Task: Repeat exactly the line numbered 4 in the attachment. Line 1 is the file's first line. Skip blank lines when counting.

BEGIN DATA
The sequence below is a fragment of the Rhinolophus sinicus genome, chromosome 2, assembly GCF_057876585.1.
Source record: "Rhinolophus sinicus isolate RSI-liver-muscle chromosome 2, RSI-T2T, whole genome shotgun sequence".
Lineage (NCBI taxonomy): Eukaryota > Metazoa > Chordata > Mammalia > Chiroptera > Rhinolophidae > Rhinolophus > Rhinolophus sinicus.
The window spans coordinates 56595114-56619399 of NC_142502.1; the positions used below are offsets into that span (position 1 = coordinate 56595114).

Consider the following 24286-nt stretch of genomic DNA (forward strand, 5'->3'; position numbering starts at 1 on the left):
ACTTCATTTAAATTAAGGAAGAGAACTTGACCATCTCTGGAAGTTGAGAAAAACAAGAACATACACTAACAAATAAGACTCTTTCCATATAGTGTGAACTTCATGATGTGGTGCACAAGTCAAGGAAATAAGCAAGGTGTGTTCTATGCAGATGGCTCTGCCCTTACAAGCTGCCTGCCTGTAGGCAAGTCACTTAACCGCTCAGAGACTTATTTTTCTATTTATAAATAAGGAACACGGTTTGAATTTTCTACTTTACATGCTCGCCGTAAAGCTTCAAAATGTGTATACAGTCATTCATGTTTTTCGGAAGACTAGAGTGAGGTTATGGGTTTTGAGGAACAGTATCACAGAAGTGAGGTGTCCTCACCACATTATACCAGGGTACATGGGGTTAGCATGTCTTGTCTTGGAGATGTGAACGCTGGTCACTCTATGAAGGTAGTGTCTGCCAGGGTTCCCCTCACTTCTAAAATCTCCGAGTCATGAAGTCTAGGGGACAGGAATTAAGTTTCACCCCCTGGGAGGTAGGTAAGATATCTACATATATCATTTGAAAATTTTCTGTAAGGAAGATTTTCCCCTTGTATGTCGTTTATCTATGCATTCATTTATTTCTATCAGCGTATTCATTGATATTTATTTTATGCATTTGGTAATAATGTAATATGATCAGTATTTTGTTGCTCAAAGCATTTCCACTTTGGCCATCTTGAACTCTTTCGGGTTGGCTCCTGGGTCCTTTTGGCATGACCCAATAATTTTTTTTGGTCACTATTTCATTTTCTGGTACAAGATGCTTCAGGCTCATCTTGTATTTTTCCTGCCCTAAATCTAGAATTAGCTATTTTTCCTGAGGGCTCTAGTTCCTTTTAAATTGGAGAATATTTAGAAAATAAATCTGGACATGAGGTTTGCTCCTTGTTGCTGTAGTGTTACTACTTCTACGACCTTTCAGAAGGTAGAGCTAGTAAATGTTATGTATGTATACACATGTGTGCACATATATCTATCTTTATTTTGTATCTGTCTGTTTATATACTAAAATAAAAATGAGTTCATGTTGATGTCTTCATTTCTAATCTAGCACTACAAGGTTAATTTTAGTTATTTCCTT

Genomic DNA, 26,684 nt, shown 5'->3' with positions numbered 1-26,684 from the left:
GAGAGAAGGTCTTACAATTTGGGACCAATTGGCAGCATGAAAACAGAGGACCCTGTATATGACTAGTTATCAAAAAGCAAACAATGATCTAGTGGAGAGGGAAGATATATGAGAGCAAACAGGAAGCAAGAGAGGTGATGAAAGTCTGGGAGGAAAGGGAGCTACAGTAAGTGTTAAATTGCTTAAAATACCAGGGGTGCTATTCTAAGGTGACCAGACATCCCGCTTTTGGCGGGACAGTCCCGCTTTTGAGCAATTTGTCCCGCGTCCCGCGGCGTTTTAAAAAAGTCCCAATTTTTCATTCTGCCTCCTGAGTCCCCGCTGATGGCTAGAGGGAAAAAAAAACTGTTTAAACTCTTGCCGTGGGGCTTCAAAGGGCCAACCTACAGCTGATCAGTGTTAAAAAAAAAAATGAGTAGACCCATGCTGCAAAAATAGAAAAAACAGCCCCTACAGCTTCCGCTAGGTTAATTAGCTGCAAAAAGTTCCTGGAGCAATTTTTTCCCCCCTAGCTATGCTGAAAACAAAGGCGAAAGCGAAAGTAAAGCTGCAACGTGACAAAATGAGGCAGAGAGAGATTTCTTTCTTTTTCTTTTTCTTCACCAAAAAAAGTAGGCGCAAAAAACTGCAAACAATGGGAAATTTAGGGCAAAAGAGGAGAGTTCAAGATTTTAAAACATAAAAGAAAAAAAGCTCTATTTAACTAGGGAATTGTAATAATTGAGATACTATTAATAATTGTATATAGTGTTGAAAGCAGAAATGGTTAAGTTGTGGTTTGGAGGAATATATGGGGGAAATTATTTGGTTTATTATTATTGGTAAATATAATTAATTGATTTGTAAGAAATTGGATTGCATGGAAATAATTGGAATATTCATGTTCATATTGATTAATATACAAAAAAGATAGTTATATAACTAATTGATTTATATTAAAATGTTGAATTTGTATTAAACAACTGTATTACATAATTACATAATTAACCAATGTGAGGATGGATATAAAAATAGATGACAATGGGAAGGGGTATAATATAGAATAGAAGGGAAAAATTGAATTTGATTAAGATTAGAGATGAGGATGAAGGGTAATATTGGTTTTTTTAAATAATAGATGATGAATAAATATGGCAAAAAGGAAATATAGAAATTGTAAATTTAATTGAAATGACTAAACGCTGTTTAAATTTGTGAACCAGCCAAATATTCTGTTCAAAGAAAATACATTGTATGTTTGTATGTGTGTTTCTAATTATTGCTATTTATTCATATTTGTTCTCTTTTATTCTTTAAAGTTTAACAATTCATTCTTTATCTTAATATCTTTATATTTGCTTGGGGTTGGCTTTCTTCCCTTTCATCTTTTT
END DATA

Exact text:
The window spans coordinates 56595114-56619399 of NC_142502.1; the positions used below are offsets into that span (position 1 = coordinate 56595114).